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Ideas for Using Reclaimed Items in Your Kitchen

Learning Experience

This remodeled Seattle kitchen features countertops that are chalkboards salvaged from an old elementary school. The remodeling team found the materials at RE Store, a local non-profit salvage outlet, and had them cut to fit. The blackboard’s smooth, honed surface is ideal for a countertop, but slate must be sealed periodically to prevent staining. Yes, you can still write on them with chalk! Credit: Fivedot design build

Cool Hardware, Pull-ease!

Those of you with a literary bent might notice these are no ordinary kitchen door and drawer pulls — they’re from library card catalogs. The designer found them on eBay for $9 each. Bonus: There were enough to do the whole kitchen. Even if you’re not remodeling your kitchen, adding new hardware is a simple, cost-effective way to spruce up cabinets. Credit: Puertas Design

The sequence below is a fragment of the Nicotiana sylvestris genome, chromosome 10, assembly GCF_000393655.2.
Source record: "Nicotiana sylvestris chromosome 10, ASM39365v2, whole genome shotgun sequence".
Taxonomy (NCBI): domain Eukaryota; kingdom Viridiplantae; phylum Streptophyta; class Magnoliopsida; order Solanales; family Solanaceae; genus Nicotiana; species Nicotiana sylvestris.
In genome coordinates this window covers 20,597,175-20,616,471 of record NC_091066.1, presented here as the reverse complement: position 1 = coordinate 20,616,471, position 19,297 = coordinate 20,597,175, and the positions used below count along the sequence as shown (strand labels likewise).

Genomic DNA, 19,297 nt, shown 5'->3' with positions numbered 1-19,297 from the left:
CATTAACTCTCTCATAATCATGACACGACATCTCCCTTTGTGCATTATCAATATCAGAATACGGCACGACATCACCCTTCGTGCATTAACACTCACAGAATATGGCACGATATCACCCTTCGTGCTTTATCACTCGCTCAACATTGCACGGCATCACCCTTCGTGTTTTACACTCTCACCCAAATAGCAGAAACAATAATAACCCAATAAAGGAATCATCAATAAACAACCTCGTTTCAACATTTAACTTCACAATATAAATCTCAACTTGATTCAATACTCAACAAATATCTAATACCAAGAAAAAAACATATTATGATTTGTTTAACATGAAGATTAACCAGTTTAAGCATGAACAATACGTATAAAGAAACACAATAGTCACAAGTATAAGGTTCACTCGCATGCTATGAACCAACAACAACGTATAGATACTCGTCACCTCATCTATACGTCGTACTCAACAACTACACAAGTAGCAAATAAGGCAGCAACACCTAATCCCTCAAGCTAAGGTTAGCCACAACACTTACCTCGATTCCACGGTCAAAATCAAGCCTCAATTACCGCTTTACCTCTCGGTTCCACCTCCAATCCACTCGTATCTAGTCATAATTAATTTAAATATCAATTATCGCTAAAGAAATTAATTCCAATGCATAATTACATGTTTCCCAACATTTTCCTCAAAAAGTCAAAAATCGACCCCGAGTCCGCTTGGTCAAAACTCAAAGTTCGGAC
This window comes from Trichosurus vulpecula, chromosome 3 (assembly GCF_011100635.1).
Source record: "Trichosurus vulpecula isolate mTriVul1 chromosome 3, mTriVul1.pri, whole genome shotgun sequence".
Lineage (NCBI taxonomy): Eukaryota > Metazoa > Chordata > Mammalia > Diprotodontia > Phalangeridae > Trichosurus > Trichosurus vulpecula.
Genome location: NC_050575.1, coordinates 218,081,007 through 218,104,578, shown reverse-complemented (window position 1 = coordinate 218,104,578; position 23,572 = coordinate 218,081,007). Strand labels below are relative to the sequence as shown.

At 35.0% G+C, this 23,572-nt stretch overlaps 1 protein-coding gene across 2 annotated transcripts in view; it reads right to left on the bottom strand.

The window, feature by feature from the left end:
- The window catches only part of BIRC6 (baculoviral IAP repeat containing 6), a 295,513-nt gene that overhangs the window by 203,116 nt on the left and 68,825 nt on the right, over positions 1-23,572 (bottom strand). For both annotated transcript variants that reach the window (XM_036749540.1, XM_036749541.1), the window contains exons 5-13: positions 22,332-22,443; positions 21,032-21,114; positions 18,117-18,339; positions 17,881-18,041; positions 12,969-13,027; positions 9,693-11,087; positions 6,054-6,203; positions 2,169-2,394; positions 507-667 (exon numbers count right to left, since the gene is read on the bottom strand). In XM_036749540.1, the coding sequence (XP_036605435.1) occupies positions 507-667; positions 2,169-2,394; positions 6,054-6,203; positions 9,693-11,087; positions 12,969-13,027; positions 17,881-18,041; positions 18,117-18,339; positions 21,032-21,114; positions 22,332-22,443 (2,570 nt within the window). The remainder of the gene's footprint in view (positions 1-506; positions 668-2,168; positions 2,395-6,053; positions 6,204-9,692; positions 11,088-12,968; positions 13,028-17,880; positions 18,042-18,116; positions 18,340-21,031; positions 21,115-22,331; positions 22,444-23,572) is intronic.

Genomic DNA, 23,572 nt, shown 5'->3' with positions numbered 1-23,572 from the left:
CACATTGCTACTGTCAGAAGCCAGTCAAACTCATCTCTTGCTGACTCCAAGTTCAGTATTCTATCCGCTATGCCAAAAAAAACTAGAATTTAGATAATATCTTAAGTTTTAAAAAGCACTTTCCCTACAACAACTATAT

All in the Family

When these home owners heard that their niece was about to redo her kitchen, they hatched a plan for using her old upper cabinets as storage under an existing breakfast bar. Because uppers are only 12 inches deep, they fit neatly under the overhang of the bar. Three custom-built cubbies made up for the difference in height, and new paint and a bit of trim finished it all off. Credit: May Days

Take it to the Banquette

Built-in banquette seating has been around for centuries, and trend-hunters say it’s making a big comeback in today’s kitchens. This banquette was built with reclaimed wood to satisfy the home owner’s preference for using reclaimed materials. Handsome old wooden airplane propellers range from $200 to $8,000. Credit: Jeannie Balsam, LLC

Bowling Alley Countertops

Give your kitchen a playful spin with hard maple countertops made from reconditioned bowling alleys. They’re made with edge-laminated boards so they’re especially tough; you can find them at reclaimed lumber specialists. A section 42 inches wide, 60 inches long, and 2.5 inches thick is about $250 (be sure to ask for sections with arrows and other bowling marks). Measure counter height carefully to account for the thickness. Credit: Simply Sofie

Read More: http://www.houselogic.com/photos/kitchens/used-building-materials-kitchen/slide/learning-experience/#reclaimed-wood

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